'Reengineering Sam' chronicles Schmidt's journey to drive again

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Brian Malone was already a longtime Indy car fan when he signed on to make a documentary about Sam Schmidt.

Reengineering SAM

Malone remembers writing book reports on legends like Al Unser, A.J. Foyt and Johnny Rutherford when he was a kid. But even that knowledge and passion for the sport couldn’t prepare the Colorado-based filmmaker for the force that is Schmidt, the INDYCAR team owner whose career as a race driver ended abruptly when he was paralyzed in a January 2000 testing crash.

The result is “Reengineering Sam,” the film that debuted this week as part of the Heartland Film Festival in Indianapolis. The last of its four local screenings takes place at 10:45 a.m. ET Saturday at the AMC Castleton Square 14.

“I have this tangential childhood fantasy of Indy car racing. It was a huge deal to watch the Indy 500 on ABC Sports growing up in the 1970s,” said Malone, who traveled to Indianapolis this week for the premiere of the documentary tracing how Schmidt, a quadriplegic, was able to drive a semi-autonomous motorcar (SAM) at the Indianapolis Motor Speedway in May 2014.

The film – written, directed and produced by Malone – documents how Schmidt lives his daily life in Las Vegas and runs his businesses and Verizon IndyCar Series and Indy Lights teams from his wheelchair. It also traces how Schmidt collaborated with Arrow Electronics on the SAM project.

“I’ve worked a lot with quadriplegics and paraplegics and what I see from that community is it blindsides most people,” Malone said. “It’s rare that you see someone as inspirational and as strong and as just kind of like, ‘Let’s just keep moving forward’ like Sam. Most folks don’t get there. And I think that’s an amazing thing and the reason why Sam made such a good story. He has that really rare quality.”

The film premiered Oct. 23 as a part of Heartland, which is based in Indianapolis and exists to support purposeful filmmaking. It attracted the interest of Tony George, the Hulman & Company board chairman, and his wife, Laura, and they invited Malone to Indianapolis Motor Speedway for a tour.

“I saw a ton of amazing stuff,” he said.

Malone began the “Reengineering Sam” project at the invitation of Dr. Scott P. Falci, chief neurological consultant at Craig Rehabilitative Hospital in suburban Denver. It was Falci who recommended Schmidt drive the SAM car as Arrow – now a sponsor of Schmidt Peterson Motorsports’ program in the Verizon IndyCar Series – undertook the project. Craig Hospital is known for its work with spinal cord injuries and Malone’s business creates corporate videos for the hospital.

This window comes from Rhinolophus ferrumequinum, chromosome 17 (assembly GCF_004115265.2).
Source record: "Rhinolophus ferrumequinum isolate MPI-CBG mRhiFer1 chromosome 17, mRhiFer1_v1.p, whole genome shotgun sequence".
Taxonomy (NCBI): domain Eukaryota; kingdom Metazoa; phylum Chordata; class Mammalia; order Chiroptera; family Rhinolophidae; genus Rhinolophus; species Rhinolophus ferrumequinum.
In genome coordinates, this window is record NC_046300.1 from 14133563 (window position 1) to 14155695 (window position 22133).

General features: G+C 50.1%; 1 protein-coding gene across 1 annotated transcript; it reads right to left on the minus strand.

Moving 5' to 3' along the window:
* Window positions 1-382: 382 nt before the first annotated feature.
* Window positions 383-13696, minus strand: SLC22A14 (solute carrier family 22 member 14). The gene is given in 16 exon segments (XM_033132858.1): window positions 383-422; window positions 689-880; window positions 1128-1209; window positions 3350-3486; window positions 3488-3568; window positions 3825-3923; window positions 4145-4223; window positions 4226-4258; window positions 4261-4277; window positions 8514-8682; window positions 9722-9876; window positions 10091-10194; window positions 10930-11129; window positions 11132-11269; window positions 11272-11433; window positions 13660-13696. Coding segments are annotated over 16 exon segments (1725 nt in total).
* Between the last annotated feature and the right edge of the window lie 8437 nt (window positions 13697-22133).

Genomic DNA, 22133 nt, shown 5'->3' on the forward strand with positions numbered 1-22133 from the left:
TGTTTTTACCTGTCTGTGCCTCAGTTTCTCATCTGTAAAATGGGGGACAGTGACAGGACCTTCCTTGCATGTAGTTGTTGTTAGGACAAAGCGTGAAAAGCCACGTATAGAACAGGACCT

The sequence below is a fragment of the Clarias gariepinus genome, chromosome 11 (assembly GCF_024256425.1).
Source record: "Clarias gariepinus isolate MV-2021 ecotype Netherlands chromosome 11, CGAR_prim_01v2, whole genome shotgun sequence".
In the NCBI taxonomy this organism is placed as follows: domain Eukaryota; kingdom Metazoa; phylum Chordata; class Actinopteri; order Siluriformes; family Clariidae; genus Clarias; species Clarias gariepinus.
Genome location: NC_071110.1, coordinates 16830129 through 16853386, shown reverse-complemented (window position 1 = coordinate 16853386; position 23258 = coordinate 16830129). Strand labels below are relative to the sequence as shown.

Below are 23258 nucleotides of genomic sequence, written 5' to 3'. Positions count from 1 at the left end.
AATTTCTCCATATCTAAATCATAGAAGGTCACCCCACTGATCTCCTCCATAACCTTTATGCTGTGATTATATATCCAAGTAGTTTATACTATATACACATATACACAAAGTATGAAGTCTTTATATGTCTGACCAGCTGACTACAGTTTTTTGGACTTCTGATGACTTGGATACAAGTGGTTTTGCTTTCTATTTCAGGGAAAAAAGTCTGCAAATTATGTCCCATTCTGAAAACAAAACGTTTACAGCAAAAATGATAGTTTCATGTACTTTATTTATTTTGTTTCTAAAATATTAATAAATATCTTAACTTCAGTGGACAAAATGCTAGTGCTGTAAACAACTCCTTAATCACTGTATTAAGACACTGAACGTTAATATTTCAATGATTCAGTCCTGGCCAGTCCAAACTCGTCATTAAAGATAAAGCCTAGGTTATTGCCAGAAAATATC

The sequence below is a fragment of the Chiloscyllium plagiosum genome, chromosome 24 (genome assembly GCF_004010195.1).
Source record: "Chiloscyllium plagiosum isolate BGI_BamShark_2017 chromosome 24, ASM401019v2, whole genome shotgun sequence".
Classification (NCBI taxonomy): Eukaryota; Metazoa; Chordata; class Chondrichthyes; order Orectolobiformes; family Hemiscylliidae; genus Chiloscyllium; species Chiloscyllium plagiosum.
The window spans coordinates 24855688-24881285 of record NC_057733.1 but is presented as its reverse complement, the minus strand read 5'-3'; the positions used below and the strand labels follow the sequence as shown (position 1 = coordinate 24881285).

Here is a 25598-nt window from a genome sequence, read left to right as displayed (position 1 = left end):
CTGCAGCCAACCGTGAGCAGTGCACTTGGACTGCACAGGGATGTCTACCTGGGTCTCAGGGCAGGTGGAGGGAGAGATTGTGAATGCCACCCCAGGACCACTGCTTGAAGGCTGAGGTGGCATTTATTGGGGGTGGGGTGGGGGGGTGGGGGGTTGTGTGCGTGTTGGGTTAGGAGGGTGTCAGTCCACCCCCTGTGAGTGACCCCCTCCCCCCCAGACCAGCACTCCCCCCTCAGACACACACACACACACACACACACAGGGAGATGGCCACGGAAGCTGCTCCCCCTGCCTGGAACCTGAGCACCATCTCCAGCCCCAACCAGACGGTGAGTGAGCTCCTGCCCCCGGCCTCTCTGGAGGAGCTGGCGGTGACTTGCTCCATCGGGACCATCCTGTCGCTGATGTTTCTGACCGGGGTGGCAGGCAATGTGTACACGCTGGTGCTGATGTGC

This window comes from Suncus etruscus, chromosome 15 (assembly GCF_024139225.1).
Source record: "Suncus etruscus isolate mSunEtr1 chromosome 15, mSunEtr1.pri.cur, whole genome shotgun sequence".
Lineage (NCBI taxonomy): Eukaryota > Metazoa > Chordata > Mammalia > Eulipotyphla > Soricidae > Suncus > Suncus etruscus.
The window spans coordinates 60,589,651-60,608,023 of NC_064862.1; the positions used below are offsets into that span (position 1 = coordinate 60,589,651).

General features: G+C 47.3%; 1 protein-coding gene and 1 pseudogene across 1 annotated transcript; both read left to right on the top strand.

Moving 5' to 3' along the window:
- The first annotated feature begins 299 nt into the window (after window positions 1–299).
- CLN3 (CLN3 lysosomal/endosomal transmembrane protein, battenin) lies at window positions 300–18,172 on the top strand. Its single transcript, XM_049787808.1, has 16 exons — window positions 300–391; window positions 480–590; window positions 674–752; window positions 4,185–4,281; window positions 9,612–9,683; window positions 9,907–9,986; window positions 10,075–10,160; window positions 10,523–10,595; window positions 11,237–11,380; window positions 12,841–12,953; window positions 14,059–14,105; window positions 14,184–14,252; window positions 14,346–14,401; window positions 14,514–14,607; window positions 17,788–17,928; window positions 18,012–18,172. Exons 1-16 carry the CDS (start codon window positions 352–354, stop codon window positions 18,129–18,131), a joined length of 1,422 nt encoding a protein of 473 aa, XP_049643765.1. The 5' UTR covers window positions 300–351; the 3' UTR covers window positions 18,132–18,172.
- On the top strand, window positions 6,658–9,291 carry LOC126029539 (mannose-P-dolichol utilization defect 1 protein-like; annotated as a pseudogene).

“Dr. Falci had this harebrained idea that he wanted to put a quadriplegic in a race car,” said Malone. “The big culture at Craig is that, when someone is paralyzed, the hospital tries to teach patients and families that, yes, their lives changed but they are not over.”

The film follows Arrow’s engineers and Schmidt through the developmental process. For race fans, one of the most moving scenes in the documentary is the day Schmidt gets in a simulator to learn about operating the car with head and mouth movements. After a short practice, he speeds around the virtual racetrack at more than 200 mph, leaving everyone around the simulator teary-eyed.

The story of the SAM car is one familiar to many INDYCAR fans. Since those memorable laps around the Indianapolis Motor Speedway oval in 2014, Schmidt has also driven the car on Verizon IndyCar Series permanent road and temporary street courses. He returned to IMS this May and pushed the Corvette C7 Stingray above 150 mph. The following month, he drove the car on the treacherous Pikes Peak Hill Climb course.

But the emotional and sometimes raw scenes in “Reengineering Sam” take it far beyond the motorsports audience. And it brought the community around the Indianapolis 500 and INDYCAR closer to Malone.

“What I learned and hope to communicate in the film to the outside world is that once you’re indoctrinated into the culture and the family of INDYCAR racing, it really is a family,” he said. “It’s a cultural thing that really runs through the veins. I really felt it when I was shooting the film.”

Tickets for “Reengineering Sam” are available online for $9 at heartlandfilmfestival.org or for $12 at the theater box office.

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